Dynamic DNA-controlled “stop-and-go” assembly of well-defined protein domains on RNA-scaffolded TMV-like nanotubes†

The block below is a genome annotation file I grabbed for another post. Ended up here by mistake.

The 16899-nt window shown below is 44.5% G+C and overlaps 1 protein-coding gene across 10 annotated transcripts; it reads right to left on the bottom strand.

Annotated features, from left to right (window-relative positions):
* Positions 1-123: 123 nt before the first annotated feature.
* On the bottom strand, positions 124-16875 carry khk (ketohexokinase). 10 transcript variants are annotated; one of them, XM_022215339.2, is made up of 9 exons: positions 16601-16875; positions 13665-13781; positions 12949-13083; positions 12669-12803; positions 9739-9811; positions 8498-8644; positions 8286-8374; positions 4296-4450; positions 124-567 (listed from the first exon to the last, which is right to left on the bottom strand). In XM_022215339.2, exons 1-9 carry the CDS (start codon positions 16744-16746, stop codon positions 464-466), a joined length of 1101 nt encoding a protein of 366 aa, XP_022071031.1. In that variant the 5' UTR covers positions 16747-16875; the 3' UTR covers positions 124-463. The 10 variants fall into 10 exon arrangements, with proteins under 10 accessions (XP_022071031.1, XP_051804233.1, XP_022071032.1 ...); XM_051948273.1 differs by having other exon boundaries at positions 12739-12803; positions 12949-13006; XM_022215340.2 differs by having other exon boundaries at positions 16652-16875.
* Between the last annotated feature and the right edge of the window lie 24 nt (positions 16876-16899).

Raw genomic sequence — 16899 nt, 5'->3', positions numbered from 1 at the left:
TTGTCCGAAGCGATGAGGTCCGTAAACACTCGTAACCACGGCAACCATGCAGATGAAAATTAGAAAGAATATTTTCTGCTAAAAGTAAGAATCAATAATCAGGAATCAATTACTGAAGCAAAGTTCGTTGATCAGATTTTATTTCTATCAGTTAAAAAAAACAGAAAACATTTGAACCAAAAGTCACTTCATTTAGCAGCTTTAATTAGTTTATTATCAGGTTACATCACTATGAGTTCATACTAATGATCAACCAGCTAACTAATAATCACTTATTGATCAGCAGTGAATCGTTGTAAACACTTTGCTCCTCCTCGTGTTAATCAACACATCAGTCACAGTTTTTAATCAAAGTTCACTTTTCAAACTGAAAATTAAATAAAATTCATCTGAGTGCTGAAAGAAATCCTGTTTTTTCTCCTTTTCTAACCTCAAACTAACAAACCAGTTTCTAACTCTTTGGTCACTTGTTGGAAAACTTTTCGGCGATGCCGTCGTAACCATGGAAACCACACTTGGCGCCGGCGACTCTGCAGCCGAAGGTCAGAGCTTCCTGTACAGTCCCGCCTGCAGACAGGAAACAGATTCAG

A DNA-based approach allows external control over the self-assembly process of tobacco mosaic virus (TMV)-like ribonucleoprotein nanotubes: their growth from viral coat protein (CP) subunits on five distinct RNA scaffolds containing the TMV origin of assembly (OAs) could be temporarily blocked by a stopper DNA oligomer hybridized downstream (3′) of the OAs. At two upstream (5′) sites tested, simple hybridization was not sufficient for stable stalling, which correlates with previous findings on a non-symmetric assembly of TMV. The growth of DNA-arrested particles could be restarted efficiently by displacement of the stopper via its toehold by using a release DNA oligomer, even after storage for twelve days. This novel strategy for growing proteinaceous tubes under tight kinetic and spatial control combines RNA guidance and its site-specific but reversible interruption by DNA blocking elements. As three of the RNA scaffolds contained long heterologous non-TMV sequence portions that included the stopping sites, this method is applicable to all RNAs amenable to TMV CP encapsidation, albeit with variable efficiency most likely depending on the scaffolds’ secondary structures. The use of two distinct, selectively addressable CP variants during the serial assembly stages finally enabled an externally configured fabrication of nanotubes with highly defined subdomains. The “stop-and-go” strategy thus might pave the way towards production routines of TMV-like particles with variable aspect ratios from a single RNA scaffold, and of nanotubes with two or even more adjacent protein domains of tightly pre-defined lengths.